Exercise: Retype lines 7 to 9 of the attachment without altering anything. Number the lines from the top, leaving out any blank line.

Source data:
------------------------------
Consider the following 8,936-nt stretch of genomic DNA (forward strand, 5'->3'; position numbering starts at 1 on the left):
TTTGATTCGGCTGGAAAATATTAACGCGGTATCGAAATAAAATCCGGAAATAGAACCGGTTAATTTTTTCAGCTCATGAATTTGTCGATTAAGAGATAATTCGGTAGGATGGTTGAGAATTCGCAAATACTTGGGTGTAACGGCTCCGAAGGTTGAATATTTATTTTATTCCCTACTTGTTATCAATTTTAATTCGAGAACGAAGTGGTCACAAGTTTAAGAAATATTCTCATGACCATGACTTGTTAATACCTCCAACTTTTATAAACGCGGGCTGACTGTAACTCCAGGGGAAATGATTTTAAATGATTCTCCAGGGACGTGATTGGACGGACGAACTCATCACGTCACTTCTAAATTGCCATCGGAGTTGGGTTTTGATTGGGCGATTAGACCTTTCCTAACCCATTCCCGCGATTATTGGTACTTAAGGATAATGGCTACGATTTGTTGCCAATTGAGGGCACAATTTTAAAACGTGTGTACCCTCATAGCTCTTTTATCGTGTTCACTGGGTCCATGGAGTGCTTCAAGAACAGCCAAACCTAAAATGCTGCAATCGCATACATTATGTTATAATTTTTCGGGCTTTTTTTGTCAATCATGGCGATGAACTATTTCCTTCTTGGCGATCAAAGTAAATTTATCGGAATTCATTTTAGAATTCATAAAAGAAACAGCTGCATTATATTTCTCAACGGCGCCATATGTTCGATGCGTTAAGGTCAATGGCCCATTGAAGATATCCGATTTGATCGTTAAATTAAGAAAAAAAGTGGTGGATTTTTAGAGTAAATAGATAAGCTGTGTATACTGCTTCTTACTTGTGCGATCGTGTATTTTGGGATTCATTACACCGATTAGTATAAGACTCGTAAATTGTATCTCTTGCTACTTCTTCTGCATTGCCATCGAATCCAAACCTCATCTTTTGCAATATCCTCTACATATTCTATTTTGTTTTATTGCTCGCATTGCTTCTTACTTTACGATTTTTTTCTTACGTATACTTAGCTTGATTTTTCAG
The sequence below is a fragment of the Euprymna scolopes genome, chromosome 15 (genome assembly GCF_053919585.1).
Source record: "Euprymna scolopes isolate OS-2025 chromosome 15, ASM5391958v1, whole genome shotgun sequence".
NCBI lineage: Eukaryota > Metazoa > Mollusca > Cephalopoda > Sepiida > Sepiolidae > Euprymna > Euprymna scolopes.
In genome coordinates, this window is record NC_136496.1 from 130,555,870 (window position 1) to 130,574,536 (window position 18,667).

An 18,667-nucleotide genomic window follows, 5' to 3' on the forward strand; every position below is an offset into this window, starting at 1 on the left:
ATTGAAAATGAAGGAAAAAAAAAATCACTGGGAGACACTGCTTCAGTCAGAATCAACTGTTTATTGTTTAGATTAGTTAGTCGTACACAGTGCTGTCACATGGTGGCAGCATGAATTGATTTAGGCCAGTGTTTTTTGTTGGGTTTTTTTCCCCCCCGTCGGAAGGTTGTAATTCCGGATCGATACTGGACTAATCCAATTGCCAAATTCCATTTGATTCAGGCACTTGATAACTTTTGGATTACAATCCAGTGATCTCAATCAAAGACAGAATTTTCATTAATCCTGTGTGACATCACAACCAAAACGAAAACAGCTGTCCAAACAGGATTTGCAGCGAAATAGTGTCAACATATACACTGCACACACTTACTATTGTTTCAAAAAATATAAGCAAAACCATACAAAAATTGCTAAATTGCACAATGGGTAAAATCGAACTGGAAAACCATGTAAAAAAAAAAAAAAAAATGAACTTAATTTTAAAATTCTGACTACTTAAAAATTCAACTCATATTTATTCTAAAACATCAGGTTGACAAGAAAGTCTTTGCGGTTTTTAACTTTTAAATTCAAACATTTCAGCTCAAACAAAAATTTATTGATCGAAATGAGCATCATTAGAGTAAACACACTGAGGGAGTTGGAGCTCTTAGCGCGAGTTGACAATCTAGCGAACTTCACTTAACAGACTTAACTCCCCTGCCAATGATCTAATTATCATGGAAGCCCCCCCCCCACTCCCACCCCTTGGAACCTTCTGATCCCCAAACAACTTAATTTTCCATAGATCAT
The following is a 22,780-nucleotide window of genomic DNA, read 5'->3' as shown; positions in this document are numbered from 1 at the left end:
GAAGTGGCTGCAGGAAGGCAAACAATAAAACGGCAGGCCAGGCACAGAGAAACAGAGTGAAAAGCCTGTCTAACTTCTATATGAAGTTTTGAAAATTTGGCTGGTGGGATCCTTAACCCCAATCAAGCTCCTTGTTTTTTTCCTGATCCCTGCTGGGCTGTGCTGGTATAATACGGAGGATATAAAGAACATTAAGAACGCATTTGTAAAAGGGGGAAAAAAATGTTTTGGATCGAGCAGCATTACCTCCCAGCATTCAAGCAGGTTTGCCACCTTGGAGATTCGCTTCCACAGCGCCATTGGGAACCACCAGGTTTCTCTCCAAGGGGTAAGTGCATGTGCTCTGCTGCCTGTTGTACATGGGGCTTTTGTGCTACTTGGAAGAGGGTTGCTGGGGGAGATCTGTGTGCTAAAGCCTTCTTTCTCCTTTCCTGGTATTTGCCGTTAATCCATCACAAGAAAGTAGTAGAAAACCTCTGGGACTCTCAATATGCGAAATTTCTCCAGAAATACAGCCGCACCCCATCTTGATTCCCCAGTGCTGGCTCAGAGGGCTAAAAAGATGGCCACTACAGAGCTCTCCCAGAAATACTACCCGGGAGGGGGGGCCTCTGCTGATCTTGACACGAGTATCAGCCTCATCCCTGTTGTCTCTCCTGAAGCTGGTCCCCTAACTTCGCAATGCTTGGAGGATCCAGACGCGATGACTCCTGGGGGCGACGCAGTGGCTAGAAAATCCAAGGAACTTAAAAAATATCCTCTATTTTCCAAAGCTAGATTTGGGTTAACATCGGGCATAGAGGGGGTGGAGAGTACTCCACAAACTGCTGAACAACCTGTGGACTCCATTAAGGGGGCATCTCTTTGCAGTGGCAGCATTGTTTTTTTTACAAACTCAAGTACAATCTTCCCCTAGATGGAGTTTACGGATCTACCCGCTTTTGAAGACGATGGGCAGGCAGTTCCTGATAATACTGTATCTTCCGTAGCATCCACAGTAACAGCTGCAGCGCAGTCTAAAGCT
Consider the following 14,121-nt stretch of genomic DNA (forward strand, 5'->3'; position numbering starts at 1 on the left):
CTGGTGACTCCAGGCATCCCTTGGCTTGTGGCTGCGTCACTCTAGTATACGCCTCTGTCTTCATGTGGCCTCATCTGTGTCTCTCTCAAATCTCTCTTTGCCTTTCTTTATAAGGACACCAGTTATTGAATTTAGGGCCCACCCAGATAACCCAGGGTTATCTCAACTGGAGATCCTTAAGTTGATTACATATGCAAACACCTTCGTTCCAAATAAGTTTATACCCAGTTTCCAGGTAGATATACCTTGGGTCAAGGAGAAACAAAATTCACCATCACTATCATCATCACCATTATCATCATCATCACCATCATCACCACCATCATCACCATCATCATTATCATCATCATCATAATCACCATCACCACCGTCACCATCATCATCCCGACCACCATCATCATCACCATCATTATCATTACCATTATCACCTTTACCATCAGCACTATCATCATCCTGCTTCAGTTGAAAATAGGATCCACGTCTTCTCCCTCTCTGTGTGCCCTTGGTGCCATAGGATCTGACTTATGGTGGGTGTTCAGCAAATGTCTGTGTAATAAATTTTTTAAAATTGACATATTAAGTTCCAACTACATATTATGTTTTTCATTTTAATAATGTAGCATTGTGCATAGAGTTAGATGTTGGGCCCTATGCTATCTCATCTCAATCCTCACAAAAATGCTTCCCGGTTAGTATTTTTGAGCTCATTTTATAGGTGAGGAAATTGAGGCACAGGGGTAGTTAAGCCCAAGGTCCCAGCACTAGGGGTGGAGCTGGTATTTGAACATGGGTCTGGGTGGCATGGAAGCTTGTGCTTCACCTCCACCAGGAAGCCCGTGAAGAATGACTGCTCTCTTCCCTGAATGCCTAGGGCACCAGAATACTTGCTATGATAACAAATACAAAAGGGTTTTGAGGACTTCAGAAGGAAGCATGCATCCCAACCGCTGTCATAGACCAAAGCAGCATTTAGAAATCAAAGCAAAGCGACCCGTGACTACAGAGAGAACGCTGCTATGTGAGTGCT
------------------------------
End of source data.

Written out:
An 18,667-nucleotide genomic window follows, 5' to 3' on the forward strand; every position below is an offset into this window, starting at 1 on the left:
ATTGAAAATGAAGGAAAAAAAAAATCACTGGGAGACACTGCTTCAGTCAGAATCAACTGTTTATTGTTTAGATTAGTTAGTCGTACACAGTGCTGTCACATGGTGGCAGCATGAATTGATTTAGGCCAGTGTTTTTTGTTGGGTTTTTTTCCCCCCCGTCGGAAGGTTGTAATTCCGGATCGATACTGGACTAATCCAATTGCCAAATTCCATTTGATTCAGGCACTTGATAACTTTTGGATTACAATCCAGTGATCTCAATCAAAGACAGAATTTTCATTAATCCTGTGTGACATCACAACCAAAACGAAAACAGCTGTCCAAACAGGATTTGCAGCGAAATAGTGTCAACATATACACTGCACACACTTACTATTGTTTCAAAAAATATAAGCAAAACCATACAAAAATTGCTAAATTGCACAATGGGTAAAATCGAACTGGAAAACCATGTAAAAAAAAAAAAAAAAATGAACTTAATTTTAAAATTCTGACTACTTAAAAATTCAACTCATATTTATTCTAAAACATCAGGTTGACAAGAAAGTCTTTGCGGTTTTTAACTTTTAAATTCAAACATTTCAGCTCAAACAAAAATTTATTGATCGAAATGAGCATCATTAGAGTAAACACACTGAGGGAGTTGGAGCTCTTAGCGCGAGTTGACAATCTAGCGAACTTCACTTAACAGACTTAACTCCCCTGCCAATGATCTAATTATCATGGAAGCCCCCCCCCCACTCCCACCCCTTGGAACCTTCTGATCCCCAAACAACTTAATTTTCCATAGATCAT
The following is a 22,780-nucleotide window of genomic DNA, read 5'->3' as shown; positions in this document are numbered from 1 at the left end: